Plaintiff has also attached to his complaint a number of grievances against these defendants. It appears that plaintiff seeks to incorporate by reference the claims made in those grievances. Construed liberally, these grievances raise the following specific claims beyond the general claims of deliberate indifference and retaliation set forth in the body of the complaint:
• deliberate indifference by defendant Howard for failing to timely provide a white cane per his medical accommodation (Grievance No. NRF 05-06-695-06E);
• deliberate indifference by defendants Jackson, Powell, and MDOC for failing to honor his medical accommodation for reading and writing assistance (Grievance No. NRF 05-09-1078-17Z);
• violation of the ADA by defendant Jeffries for failing to provide plaintiff with an appropriate prison job (Grievance No. NRF 05-09-1133-06E);
• deliberate indifference by defendants Vadlamudi and CMS in the provision of health care to plaintiff (Grievance No. NRF 05-09-1129-12D3);
• deliberate indifference by defendants MDOC, Jackson, Steward, Pramstallar, Ingram, and CMS in connection with the denial of medical treatment for an abdominal hernia (Grievance No. NRF 05-09-1183-28A);
• deliberate indifference by defendants CMS, Vadlamudi, Ingram, and Nzums in connection with the denial of orthopaedic shoes (Grievance No. NRF 05-10-1303-12Z);
• deliberate indifference by defendants CMS, Vadlamudi, Ingram, and Nzums in connection with a failure to provide medication (Grievance No. NRF 05-11-1419-12F);
• deliberate indifference by defendants Worth and Burton by their denial of an early meal detail (Grievance No. NRF 05-11-1405-17Z);
• harassment and denial of early meal detail by defendant Burton in retaliation for the previous grievance relating to this issue (Grievance No. NRF 05-12-1508-17B);
• failure by defendants Jackson, Nobles, and Steward to respond to his grievances, and failure of defendant White to provide him Step II grievance appeal forms (Grievance No. NRF 05-12-1560-11G);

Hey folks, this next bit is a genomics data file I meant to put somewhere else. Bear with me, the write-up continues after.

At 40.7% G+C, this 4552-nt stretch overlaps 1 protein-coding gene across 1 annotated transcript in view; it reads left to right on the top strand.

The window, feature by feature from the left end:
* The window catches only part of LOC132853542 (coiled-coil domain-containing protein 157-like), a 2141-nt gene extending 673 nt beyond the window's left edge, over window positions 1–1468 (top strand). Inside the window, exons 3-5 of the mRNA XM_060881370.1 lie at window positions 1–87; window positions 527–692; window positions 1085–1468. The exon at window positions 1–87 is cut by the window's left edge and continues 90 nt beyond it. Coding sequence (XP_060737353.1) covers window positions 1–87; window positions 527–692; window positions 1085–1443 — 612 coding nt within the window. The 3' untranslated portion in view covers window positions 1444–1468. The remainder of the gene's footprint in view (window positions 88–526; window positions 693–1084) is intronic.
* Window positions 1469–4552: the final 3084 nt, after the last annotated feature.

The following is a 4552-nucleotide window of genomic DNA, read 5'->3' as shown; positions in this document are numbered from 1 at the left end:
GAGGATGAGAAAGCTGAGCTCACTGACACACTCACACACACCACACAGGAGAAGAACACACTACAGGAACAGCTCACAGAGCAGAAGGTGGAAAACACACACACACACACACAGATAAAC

• retaliation for filing grievances by defendants MDOC, CMS, Palmer, Dingelday, Ball, Blount, Black, DeGraff, and Yokom (Grievance No. RCF 06-01-027-28E); and
• retaliation for filing grievances by defendants Jackson, Nobles, Steward, Powell, and White, by failing to respond to his request for an accounting statement regarding his prison account and by failing to provide Step II appeal forms (Grievance No. NRF 06-02-148-17B).See Compl., Exs. GG-LL; Def.'s Br. in Supp. of Mot. for Summ. J., Exs. 4-11.
The matter is currently before the Court on three motions filed by the parties. On October 3, 2007, plaintiff filed a motion for injunctive relief. Plaintiff seeks an injunction requiring defendants to provide him with proper medical treatment for his abdominal hernia. The MDOC defendants filed a response on December 7, 2007, and defendant CMS filed a response to the motion on December 14, 2007. Plaintiff filed a reply on December 17, 2007.
As used in this Report, "the MDOC defendants" refers collectively to defendants Howard, Steward, White, Pramstallar, Burton, Palmer, Dingeldey, Ball, Yokom, Nobles, Jeffries, and MDOC, all of whom are represented by the Michigan Attorney General. CMS is represented by separate counsel. As of the date of this Report, it does not appear that the remaining defendants have been served.